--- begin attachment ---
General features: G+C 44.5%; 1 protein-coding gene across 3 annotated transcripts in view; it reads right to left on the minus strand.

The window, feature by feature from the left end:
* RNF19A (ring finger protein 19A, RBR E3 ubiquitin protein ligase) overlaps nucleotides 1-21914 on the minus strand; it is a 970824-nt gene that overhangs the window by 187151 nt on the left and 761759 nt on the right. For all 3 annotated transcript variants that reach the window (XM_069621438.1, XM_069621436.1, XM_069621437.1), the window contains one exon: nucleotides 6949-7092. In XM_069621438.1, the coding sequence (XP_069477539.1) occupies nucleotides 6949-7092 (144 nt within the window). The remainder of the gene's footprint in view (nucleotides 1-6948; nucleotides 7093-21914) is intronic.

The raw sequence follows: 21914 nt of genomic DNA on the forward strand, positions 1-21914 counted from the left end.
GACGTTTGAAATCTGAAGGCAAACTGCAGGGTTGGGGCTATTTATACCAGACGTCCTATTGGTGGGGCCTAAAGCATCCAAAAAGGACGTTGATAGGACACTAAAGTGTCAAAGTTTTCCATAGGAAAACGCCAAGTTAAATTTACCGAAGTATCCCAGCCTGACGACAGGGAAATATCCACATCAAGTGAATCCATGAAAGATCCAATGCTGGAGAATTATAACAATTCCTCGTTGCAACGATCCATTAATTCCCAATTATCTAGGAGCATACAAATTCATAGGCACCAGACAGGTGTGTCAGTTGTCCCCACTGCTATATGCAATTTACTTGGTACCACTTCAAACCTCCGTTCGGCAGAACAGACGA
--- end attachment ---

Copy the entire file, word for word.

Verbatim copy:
General features: G+C 44.5%; 1 protein-coding gene across 3 annotated transcripts in view; it reads right to left on the minus strand.

The window, feature by feature from the left end:
* RNF19A (ring finger protein 19A, RBR E3 ubiquitin protein ligase) overlaps nucleotides 1-21914 on the minus strand; it is a 970824-nt gene that overhangs the window by 187151 nt on the left and 761759 nt on the right. For all 3 annotated transcript variants that reach the window (XM_069621438.1, XM_069621436.1, XM_069621437.1), the window contains one exon: nucleotides 6949-7092. In XM_069621438.1, the coding sequence (XP_069477539.1) occupies nucleotides 6949-7092 (144 nt within the window). The remainder of the gene's footprint in view (nucleotides 1-6948; nucleotides 7093-21914) is intronic.

The raw sequence follows: 21914 nt of genomic DNA on the forward strand, positions 1-21914 counted from the left end.
GACGTTTGAAATCTGAAGGCAAACTGCAGGGTTGGGGCTATTTATACCAGACGTCCTATTGGTGGGGCCTAAAGCATCCAAAAAGGACGTTGATAGGACACTAAAGTGTCAAAGTTTTCCATAGGAAAACGCCAAGTTAAATTTACCGAAGTATCCCAGCCTGACGACAGGGAAATATCCACATCAAGTGAATCCATGAAAGATCCAATGCTGGAGAATTATAACAATTCCTCGTTGCAACGATCCATTAATTCCCAATTATCTAGGAGCATACAAATTCATAGGCACCAGACAGGTGTGTCAGTTGTCCCCACTGCTATATGCAATTTACTTGGTACCACTTCAAACCTCCGTTCGGCAGAACAGACGA